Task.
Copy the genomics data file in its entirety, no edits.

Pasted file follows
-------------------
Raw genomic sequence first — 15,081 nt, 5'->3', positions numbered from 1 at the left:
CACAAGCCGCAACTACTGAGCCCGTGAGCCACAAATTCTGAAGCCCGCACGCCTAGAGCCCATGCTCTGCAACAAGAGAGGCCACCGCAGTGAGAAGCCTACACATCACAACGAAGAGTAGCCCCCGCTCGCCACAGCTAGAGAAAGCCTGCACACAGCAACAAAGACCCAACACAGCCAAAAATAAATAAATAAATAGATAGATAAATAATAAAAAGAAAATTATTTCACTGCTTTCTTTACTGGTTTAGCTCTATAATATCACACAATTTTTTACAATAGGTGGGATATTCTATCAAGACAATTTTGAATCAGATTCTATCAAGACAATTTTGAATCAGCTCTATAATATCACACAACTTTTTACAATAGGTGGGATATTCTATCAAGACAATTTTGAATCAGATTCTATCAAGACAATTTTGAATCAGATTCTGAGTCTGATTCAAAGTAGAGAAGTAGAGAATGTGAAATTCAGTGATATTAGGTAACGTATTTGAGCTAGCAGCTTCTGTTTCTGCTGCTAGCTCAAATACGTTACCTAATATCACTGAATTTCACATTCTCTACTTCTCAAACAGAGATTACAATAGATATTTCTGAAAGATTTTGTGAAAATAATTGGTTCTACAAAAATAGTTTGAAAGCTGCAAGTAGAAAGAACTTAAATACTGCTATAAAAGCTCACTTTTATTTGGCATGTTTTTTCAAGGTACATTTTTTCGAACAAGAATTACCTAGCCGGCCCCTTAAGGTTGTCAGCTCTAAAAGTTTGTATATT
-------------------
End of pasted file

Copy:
Raw genomic sequence first — 15,081 nt, 5'->3', positions numbered from 1 at the left:
CACAAGCCGCAACTACTGAGCCCGTGAGCCACAAATTCTGAAGCCCGCACGCCTAGAGCCCATGCTCTGCAACAAGAGAGGCCACCGCAGTGAGAAGCCTACACATCACAACGAAGAGTAGCCCCCGCTCGCCACAGCTAGAGAAAGCCTGCACACAGCAACAAAGACCCAACACAGCCAAAAATAAATAAATAAATAGATAGATAAATAATAAAAAGAAAATTATTTCACTGCTTTCTTTACTGGTTTAGCTCTATAATATCACACAATTTTTTACAATAGGTGGGATATTCTATCAAGACAATTTTGAATCAGATTCTATCAAGACAATTTTGAATCAGCTCTATAATATCACACAACTTTTTACAATAGGTGGGATATTCTATCAAGACAATTTTGAATCAGATTCTATCAAGACAATTTTGAATCAGATTCTGAGTCTGATTCAAAGTAGAGAAGTAGAGAATGTGAAATTCAGTGATATTAGGTAACGTATTTGAGCTAGCAGCTTCTGTTTCTGCTGCTAGCTCAAATACGTTACCTAATATCACTGAATTTCACATTCTCTACTTCTCAAACAGAGATTACAATAGATATTTCTGAAAGATTTTGTGAAAATAATTGGTTCTACAAAAATAGTTTGAAAGCTGCAAGTAGAAAGAACTTAAATACTGCTATAAAAGCTCACTTTTATTTGGCATGTTTTTTCAAGGTACATTTTTTCGAACAAGAATTACCTAGCCGGCCCCTTAAGGTTGTCAGCTCTAAAAGTTTGTATATT